On January 29, the Bank of Japan announced that it was introducing a negative interest rate on excess reserves, namely on new deposits that credit institutions place with the Central Bank. The rate, which is currently 0.1%, will be up to -0.1%. Reducing the deposit rate to negative values makes it unprofitable for banks to place funds on the accounts of the Central Bank — instead of receiving income, they are forced to pay the regulator. It is assumed that in this case, the funds, instead of coming to the accounts of the Central Bank, will be invested in the economy.
The negative rate will be applied only to those reserves that the Bank of Japan accrues to commercial banks during new rounds of securities repurchase from the financial sector. The existing reserves, which, according to The Financial Times, reach $2.5 trillion, will still have an interest rate of 0.1%. Bloomberg writes that the new rules will take effect from February 16.
The Central Bank will also buy government bonds, securities of funds investing in real estate, as well as exchange-traded funds in order to expand the monetary base.
Simultaneously with the introduction of a negative interest rate for part of the excess reserves, the Bank of Japan maintained a program of securities repurchase. It reaches ¥80 trillion ($666 billion) per year. Aggressive monetary measures are designed to stimulate inflation. The Bank of Japan intends to increase it to 2% per year — the level considered optimal for developed countries. According to the organization’s forecast, this goal is achievable by the period between March—October 2017. In December 2015, the annual inflation rate was 0.2%. The increase in inflation, in turn, will have to stimulate the growth of the economy, which in Japan has stagnated in recent years and only recently began to show signs of recovery.
According to updated data, in the third quarter of 2015, the country’s GDP grew by 1% in terms of annual dynamics. But industrial production, according to statistics from the Ministry of Economic Development of Japan, fell by 1.4% in December.
The decision on the negative rate was made with a minimal margin — five directors against four. A little more than a week ago, the head of the Bank of Japan, Hiroshi Kuroda, said in parliament that the regulator “is not seriously considering such a possibility.” “Chairman Kuroda has earned a bad reputation for changing course when you least expect it, and today’s move confirms this reputation,” Marcel Thelyan, an economist at Capital Economics, is quoted by CNN as saying.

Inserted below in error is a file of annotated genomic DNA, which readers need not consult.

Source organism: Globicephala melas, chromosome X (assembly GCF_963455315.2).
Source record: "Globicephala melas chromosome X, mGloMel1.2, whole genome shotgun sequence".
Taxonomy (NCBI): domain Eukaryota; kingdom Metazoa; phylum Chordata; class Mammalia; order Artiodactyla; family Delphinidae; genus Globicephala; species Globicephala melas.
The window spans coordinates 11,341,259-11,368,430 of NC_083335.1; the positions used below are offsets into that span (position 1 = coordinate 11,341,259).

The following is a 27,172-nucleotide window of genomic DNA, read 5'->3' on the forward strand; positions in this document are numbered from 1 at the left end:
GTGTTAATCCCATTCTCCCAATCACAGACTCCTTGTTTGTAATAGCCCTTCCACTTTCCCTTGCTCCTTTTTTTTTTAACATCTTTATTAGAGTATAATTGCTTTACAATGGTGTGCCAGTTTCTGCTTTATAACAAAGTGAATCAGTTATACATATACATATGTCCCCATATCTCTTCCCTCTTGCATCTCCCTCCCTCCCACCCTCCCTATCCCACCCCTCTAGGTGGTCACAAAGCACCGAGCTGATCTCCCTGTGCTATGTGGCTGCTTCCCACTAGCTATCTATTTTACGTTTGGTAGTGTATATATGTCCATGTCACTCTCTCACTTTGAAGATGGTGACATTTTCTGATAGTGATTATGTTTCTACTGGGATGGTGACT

​ The market went up.
After the introduction of negative rates, the yen fell against the dollar. In addition, the cost of servicing 10-year Japanese government bonds has decreased. The local stock market reacted to the news with growth. The Nikkei 225 index rose by 2.8% as of 15: 35 Moscow time. Before the rate cut, the trend was reversed: since the beginning of the year, the index has already sunk by 10%, and the yen has constantly strengthened against the dollar. European stock indexes also started the session on January 29 in the green zone.
Before the Bank of Japan, central banks of other leading states and associations had already experimented with negative rates. For example, the European Central Bank introduced a negative rate on overnight deposits in June 2014, and now the rate on them is -0.3%. As in the case of the Bank of Japan, the main purpose of this step is to stimulate inflation. Negative rates on excess reserves are also in effect in Switzerland and Sweden, and in 2012-2013 the Bank of Denmark experimented with them.
As the president of the European Central Bank, Mario Draghi, has repeatedly stated, unconventional policies (including negative rates) have helped the eurozone economy avoid deflation. “In theory, such a policy looks attractive, but it can also entail unforeseen consequences. For example, banks may decide to impose on customers the costs of depositing funds in the Central Bank, and depositors themselves will prefer to keep their money under the mattress, rather than carry it to the bank,” The Guardian argues.
The Bank of Japan’s ultra-soft monetary policy is at odds with the actions of the US Federal Reserve System. In mid-December last year, the Fed raised its key rate for the first time in nine years. Prior to this, the Fed refused large-scale interventions in the securities market. Thus, the policy of “quantitative easing” (low key rate and securities repurchase), which has been in effect in the US since 2009, has been completed.